10 Parenting Commandments for the New Year

“Be at war with your vices, at peace with your neighbors, and let every new year find you a better man.” – Ben Franklin

I’m hoping that this new year will find me a better parent. To help make that a reality, here are the 10 parenting commandments I’m going to follow. It’s not a comprehensive list, but it’s full of truths that are important yet easy to forget.

Thou Shalt Not Compare

This applies both to your children and yourself. It’s true—comparison is the thief of joy. It’s the siren song of parenting—tough to resist but it rarely ends well. Just don’t do it.

Thou Shalt Expect Them to Do Chores

Kids are members of the household and they’re very capable of contributing to it. Doing so helps them feel valued and capable. It may take a little time to teach them how you want things done, but it’s worth it, both for you and their future roommates and spouse. Teens are ridiculously busy—however, resist the temptation to let them off the hook completely. At a minimum, do power hour once a week. There are 168 hours in the week. Devoting one percent of their time to the function of the household is not too much to ask.

Thou Shalt Not Interfere with Natural Consequences

It’s tough to let bad things happen, but those natural consequences can be an even better teacher than you are. (I know, it’s a tough pill to swallow) Better now than later.

Thou Shalt Not Dive into the Drama

Kids and drama go together like peanut butter and jelly. But you don’t have to be a party to it. KJ Dell’Antonia says in her book How to Be a Happier Parent that “you don’t have to go in there.” It’s true in both a literal and metaphorical sense. Not only do you not have to dive into the drama, your kids will benefit when they see you remaining calm amid chaos.

Thou Shalt Laugh

I’m pretty convinced that laughter is the glue that holds families together. Leave time to have fun, be silly, make the inside joke, and snicker at your older kids’ inappropriate comments. One of the great things about kids is that they are hilarious. Laughing with them is a joy of parenting. Make the most of it.

Thou Shalt Not Forget You Are the Parent

Your child has lots of friends, and you are not one of them. You are their parent. That doesn’t mean you can’t enjoy your child immensely. I sincerely hope that you do. However, you are not peers. They don’t need another friend, but they do need a parent.

Thou Shalt Teach Empathy

Dr. Michele Borba says that empathy is a muscle and it can be strengthened with practice. Kids are developmentally inclined to focus on themselves. Help them step out of that mindset and teach them to think of others and their feelings. Showing your kid empathy is a huge part of this, and it’s hard. I struggle to empathize with my daughter when I have one nerve ending left and she’s jumping up and down on it. But I’m hoping to remember that being a kid is hard. When kids make it hard to be kind, that’s often when they need our kindness the most. Sometimes a hug or an “I love you” text can smooth the rough edges.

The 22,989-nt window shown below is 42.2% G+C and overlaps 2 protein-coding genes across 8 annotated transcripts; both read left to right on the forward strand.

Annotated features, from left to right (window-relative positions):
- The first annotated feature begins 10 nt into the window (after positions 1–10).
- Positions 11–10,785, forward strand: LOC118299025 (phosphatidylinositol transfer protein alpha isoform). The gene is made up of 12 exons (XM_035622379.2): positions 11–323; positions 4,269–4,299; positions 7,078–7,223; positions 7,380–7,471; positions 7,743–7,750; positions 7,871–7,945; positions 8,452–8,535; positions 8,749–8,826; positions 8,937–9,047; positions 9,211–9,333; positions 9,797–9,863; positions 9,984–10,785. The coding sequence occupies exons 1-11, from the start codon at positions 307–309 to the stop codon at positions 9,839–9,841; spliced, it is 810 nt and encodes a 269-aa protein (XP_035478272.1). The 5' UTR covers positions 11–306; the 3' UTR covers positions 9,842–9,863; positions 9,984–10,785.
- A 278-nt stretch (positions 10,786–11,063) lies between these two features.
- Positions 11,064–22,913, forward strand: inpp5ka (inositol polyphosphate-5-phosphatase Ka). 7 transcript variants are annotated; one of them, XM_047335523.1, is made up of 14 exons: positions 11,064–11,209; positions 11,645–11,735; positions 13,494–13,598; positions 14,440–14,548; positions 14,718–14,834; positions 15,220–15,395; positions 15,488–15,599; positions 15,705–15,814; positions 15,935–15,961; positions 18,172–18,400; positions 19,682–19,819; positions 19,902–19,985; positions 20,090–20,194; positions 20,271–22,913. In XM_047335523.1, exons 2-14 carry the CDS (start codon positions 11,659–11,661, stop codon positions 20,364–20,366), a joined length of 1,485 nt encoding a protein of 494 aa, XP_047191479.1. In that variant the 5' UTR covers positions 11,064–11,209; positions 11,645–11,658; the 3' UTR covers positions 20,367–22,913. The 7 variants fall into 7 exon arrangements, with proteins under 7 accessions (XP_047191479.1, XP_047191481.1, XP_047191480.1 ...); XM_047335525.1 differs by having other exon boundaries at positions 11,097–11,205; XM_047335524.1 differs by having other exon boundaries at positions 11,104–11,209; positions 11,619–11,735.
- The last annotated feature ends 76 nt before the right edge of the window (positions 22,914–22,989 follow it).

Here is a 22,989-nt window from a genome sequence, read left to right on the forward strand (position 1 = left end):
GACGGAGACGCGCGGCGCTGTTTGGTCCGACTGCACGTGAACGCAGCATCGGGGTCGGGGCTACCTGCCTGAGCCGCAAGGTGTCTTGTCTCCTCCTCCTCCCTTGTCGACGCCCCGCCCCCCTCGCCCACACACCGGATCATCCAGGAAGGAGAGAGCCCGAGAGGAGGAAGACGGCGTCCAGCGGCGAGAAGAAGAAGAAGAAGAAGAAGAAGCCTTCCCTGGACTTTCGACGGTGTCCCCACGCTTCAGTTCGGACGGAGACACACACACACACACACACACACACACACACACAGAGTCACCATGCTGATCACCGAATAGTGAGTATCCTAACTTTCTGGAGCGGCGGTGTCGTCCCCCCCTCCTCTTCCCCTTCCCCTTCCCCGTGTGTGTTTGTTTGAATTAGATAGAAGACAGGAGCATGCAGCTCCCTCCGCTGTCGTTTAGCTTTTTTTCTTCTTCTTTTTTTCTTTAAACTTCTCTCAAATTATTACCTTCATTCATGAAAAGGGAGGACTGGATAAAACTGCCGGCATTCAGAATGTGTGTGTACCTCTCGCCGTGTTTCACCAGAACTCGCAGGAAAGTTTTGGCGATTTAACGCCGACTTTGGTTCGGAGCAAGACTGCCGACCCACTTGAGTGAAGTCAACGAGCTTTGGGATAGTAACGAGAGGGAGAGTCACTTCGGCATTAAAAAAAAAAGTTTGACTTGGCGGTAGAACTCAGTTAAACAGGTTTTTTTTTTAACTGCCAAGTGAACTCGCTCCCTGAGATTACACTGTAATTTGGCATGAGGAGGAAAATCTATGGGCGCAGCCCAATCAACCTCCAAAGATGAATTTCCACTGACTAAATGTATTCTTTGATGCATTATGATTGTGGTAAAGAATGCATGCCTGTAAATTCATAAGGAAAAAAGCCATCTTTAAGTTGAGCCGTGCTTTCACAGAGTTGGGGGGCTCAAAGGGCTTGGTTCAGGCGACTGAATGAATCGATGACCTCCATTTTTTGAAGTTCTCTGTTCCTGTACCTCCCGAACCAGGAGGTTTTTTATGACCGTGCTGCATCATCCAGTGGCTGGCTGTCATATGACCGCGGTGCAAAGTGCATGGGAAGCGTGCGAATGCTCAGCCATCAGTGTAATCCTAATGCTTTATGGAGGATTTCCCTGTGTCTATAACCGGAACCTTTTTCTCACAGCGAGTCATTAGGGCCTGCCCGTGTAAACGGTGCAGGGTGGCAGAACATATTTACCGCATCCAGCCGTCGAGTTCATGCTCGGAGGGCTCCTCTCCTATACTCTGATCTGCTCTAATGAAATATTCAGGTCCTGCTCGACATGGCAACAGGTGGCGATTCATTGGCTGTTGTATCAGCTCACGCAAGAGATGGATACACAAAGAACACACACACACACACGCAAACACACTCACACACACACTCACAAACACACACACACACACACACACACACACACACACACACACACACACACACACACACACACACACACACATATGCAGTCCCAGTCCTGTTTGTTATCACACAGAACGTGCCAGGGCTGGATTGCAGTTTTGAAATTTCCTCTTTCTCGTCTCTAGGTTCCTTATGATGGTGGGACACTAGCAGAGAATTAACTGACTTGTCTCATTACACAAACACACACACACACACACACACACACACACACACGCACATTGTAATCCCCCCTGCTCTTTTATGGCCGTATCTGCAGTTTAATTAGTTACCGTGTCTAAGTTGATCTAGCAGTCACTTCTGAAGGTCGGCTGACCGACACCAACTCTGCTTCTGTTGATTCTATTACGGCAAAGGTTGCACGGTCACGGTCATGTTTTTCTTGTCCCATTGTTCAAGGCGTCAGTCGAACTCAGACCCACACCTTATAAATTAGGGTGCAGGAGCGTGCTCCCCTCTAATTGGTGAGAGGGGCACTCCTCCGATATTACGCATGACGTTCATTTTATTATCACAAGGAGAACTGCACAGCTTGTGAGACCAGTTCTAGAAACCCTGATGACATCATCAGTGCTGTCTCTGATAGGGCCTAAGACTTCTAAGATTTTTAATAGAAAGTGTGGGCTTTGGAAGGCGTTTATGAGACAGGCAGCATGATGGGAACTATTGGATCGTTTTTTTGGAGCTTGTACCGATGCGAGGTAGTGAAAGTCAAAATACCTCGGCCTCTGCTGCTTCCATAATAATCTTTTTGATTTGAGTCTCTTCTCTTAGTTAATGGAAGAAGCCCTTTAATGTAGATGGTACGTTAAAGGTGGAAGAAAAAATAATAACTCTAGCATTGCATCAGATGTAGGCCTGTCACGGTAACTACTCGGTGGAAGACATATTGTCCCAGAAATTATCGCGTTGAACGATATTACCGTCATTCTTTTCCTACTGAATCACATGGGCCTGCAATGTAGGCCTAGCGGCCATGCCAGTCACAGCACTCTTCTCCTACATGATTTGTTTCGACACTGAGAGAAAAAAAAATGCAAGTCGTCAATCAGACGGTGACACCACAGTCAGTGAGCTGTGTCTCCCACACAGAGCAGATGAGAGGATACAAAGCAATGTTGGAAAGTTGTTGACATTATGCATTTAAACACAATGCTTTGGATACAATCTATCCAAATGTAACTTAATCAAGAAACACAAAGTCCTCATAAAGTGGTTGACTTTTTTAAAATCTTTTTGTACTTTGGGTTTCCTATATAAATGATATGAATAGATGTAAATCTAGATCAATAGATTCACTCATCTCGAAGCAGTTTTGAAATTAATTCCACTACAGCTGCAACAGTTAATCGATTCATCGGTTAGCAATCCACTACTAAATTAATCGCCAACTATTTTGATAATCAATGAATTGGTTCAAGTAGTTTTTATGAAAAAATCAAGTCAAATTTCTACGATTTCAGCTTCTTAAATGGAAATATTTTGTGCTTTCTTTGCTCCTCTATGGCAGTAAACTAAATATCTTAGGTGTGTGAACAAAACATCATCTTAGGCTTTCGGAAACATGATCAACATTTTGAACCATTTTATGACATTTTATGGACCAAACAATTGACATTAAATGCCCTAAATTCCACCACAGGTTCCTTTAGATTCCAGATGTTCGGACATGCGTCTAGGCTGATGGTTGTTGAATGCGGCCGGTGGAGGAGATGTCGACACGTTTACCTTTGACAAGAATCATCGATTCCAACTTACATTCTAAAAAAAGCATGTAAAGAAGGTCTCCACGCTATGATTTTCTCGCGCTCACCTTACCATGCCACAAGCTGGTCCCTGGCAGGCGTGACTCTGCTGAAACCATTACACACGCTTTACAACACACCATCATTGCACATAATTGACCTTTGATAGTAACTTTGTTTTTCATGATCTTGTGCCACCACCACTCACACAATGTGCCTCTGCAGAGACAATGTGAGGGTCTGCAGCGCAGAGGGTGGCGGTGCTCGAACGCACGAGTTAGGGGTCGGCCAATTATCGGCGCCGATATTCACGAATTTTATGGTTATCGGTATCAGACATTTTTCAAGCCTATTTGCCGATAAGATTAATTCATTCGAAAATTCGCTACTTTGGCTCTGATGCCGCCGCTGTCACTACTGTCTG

Thou Shalt Not Insult Their Music

It’s a tale as old as time—no, not Beauty and the Beast, though that is, too, but parents have been disliking their kids’ music for seemingly forever. Doing so aloud is a great way to alienate your kid. Take some time to listen to their music and see why they like it. It can be a great way to connect with your kids.

Thou Shalt Do Things You Enjoy

There’s a wonderful meme making the rounds on Facebook today and it says, “You were someone before you were their mom, and that person matters.” You need to prioritize yourself and your joy. It’s not selfish. (If there’s a little voice telling you that right now, kindly tell it to see itself out and stay out. Or shut up, that’s a good, concise option.) What’s good for you is good for your family. Really. Modeling what a happy adult with interests and hobbies and friends looks like is truly a gift to your kids, one that lasts.

Thou Shalt Practice Self-Care and Kindness to Self

Channel your inner Nike marketer and Just Do It.  Really. And while bubble baths are great, and encouraged, go a few steps further. Truly take care of yourself by moving and eating well and getting sufficient sleep. I cannot stress the importance of that last one enough. It’s so hard to be a good version of yourself when you’re exhausted.

Parenting is the toughest job you’ll ever love, or hate. It’s okay to hate it. Frustration and anger are valid emotions. We all feel lost on occasion. (It’s the parents who think they have it all figured out that are truly cause for concern, amiright?) No one knows exactly how to do this, and like all other human beings, you have good days and bad days. But even on the rough days, you know your kid better than anyone else. Trust your gut, forgive yourself, apologize when you’re wrong, allow yourself to move on. Be kind to yourself. Your kids don’t need a perfect parent, they need you.

Shannan Younger

Shannan lives in the suburbs of Chicago with her husband and teen daughter. She's a recovery attorney who now blogs at BetweenUsParents.com, ChicagoNow, and as part of the Chicago Parent Blogger Network. Her writing has appeared on the Erma Bombeck Writers' Workshop, Scary Mommy, BonBon Break, Brain Child and In the Powder Room, and her essays have been included in two anthologies by The HerStories Project. She is also freelance writer for regional magazines. Shannan was in the 2013 cast of Listen to Your Mother, despite the fact that her daughter often fails to do so.

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